Notes on the role of potassium in soil erosion in mountain pastures: Basis for a hypothesis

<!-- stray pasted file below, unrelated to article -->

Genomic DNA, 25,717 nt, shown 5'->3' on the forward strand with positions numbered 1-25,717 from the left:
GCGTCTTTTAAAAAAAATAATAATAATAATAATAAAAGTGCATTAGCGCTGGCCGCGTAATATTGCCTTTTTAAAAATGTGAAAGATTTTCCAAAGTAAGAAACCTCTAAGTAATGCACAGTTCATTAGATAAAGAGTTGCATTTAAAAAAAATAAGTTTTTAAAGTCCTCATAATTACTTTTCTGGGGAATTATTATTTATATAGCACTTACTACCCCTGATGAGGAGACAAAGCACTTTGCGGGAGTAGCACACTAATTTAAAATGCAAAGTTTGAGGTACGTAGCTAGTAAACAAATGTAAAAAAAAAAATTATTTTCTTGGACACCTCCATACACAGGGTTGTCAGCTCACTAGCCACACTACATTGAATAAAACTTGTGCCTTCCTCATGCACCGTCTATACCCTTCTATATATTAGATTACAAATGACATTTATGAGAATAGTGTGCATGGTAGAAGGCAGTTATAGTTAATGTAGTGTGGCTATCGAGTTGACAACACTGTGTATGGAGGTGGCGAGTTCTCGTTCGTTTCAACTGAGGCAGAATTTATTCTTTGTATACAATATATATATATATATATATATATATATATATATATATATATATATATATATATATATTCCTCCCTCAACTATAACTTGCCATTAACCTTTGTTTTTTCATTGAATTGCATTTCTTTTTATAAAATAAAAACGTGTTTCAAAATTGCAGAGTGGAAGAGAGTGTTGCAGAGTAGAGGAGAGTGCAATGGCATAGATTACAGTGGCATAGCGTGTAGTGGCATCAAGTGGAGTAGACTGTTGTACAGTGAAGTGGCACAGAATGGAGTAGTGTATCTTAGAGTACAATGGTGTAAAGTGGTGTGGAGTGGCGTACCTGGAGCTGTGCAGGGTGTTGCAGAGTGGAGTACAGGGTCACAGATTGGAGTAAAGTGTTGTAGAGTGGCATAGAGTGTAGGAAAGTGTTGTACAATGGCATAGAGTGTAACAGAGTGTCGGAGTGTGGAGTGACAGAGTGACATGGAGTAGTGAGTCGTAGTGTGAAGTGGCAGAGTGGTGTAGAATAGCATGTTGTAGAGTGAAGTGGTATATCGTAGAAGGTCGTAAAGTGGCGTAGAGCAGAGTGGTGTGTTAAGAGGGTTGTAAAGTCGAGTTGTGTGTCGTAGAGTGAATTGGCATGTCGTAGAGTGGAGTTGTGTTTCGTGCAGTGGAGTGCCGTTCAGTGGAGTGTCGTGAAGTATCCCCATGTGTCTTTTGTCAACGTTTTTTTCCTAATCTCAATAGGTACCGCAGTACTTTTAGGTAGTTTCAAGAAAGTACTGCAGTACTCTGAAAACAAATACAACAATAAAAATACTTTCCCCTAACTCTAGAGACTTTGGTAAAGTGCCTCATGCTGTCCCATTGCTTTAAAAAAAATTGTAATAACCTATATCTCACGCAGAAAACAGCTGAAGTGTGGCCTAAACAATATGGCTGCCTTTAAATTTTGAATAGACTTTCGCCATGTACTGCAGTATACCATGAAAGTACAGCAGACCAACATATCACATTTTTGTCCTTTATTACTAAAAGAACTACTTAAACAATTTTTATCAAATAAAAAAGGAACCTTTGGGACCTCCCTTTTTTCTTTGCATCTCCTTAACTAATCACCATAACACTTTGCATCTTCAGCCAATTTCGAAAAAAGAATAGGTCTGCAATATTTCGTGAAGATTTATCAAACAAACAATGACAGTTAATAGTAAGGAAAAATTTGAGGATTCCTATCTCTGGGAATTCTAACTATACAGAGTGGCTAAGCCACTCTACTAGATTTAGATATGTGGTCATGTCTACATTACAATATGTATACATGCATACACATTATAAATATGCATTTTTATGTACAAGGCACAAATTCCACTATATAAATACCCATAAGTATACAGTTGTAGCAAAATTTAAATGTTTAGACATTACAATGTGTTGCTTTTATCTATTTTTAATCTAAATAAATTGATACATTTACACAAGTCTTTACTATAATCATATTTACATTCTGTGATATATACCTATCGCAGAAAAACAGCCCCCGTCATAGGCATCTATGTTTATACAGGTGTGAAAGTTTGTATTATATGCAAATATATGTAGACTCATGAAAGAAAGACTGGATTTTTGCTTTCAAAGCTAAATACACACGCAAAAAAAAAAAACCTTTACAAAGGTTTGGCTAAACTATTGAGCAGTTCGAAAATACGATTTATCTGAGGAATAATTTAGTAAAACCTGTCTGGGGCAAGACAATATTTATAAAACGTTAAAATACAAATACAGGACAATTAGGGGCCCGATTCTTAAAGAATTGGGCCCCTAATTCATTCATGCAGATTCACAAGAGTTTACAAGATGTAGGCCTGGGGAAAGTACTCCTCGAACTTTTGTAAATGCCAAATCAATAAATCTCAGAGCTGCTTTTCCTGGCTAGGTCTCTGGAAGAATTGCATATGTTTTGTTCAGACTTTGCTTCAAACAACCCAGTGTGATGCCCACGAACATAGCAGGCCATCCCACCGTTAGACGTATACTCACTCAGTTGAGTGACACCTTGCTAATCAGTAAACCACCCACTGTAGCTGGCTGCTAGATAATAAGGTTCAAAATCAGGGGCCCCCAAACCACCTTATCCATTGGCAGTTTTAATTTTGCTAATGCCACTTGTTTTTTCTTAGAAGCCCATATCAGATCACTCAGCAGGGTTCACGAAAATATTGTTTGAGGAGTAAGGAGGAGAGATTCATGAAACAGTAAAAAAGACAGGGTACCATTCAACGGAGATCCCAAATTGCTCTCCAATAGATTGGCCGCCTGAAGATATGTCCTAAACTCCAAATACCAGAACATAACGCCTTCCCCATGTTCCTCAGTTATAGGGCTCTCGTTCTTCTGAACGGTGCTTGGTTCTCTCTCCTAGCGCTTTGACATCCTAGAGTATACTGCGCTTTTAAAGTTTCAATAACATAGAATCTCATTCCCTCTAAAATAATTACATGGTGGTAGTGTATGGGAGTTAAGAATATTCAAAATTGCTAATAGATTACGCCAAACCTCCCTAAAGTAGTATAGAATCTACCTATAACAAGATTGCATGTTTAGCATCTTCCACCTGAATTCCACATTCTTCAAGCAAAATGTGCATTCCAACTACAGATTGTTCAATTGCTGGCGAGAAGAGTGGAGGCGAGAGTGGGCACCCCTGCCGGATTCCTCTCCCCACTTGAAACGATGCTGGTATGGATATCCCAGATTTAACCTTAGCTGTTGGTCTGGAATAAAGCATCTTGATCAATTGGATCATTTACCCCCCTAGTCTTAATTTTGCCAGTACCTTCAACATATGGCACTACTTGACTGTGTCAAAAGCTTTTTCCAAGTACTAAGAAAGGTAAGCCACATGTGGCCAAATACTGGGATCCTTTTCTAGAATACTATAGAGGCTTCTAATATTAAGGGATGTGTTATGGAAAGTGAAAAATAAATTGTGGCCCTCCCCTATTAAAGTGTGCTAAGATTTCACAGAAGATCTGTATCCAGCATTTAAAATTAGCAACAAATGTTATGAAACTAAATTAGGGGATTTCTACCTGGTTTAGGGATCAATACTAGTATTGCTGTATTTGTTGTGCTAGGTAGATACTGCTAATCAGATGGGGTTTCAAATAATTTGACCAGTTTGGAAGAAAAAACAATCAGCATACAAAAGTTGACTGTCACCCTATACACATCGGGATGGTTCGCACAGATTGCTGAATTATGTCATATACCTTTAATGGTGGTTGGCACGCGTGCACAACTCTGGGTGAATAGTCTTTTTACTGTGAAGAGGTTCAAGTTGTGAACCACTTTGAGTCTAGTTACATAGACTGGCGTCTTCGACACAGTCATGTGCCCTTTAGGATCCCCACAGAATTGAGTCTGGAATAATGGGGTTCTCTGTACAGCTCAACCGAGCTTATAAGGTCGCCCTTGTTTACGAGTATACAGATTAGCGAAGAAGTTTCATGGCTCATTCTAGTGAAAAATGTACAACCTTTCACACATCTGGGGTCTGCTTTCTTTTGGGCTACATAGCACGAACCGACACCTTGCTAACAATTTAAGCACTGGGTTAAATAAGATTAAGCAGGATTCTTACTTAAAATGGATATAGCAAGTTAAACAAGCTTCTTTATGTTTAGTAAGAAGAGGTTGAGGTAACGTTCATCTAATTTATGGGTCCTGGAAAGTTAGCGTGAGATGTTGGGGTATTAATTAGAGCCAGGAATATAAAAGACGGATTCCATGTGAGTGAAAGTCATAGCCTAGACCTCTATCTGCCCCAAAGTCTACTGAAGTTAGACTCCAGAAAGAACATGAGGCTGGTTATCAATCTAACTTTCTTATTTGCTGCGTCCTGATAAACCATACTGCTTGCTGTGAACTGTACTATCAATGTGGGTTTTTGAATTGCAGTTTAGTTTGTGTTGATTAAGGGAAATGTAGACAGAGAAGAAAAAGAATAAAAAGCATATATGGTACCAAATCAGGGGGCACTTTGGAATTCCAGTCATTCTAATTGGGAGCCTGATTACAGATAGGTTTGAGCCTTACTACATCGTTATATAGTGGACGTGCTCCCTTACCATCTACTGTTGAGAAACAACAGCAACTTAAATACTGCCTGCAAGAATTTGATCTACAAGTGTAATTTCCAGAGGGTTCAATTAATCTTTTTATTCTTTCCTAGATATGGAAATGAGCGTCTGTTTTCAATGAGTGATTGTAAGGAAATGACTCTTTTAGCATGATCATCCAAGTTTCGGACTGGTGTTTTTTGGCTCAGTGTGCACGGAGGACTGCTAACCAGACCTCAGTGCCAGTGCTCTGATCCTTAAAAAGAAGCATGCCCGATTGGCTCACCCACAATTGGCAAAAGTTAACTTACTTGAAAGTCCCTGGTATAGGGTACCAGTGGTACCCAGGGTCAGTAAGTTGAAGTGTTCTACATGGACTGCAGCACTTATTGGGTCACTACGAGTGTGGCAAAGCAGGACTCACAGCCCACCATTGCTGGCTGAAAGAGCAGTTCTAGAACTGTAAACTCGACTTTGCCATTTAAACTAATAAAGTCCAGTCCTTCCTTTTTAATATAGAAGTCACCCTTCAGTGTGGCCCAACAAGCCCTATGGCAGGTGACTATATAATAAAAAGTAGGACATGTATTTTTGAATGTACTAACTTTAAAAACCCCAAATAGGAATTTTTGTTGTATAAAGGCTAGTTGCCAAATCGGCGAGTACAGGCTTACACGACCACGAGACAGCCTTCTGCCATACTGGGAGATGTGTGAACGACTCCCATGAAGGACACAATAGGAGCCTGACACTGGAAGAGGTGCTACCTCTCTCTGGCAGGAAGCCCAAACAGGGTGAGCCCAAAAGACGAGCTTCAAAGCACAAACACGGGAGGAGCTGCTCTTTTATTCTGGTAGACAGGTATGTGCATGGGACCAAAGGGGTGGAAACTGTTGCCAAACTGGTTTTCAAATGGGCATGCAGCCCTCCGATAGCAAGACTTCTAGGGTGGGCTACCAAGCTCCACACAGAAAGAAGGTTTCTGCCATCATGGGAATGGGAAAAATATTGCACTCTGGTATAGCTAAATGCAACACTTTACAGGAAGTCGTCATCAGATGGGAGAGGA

Soil erosion in mountain pastures has often been described in terms of rising or falling geomorphological gradients of erosion along slope. In some locations, however, small sectors of eroded soil coexist in any geomorphological zone alongside intact sectors. This has inspired some authors to explain the underlying factors in other forms of erosion, including those which are manifested in mosaics of rhexistasis-biostasis, lobules of solifluction, small tiers, etc. Geomorphological anomalies such as those related to cracks and vertical movements in small rocky blocks, melting snow or animal activity, have helped to describe the coexistence of these sectors. This paper considers that the variation of potassium in soil can permit an explanation of the frequent intact-eroded soil mosaics in siliceous substrata highlighted by herbaceous vegetation.
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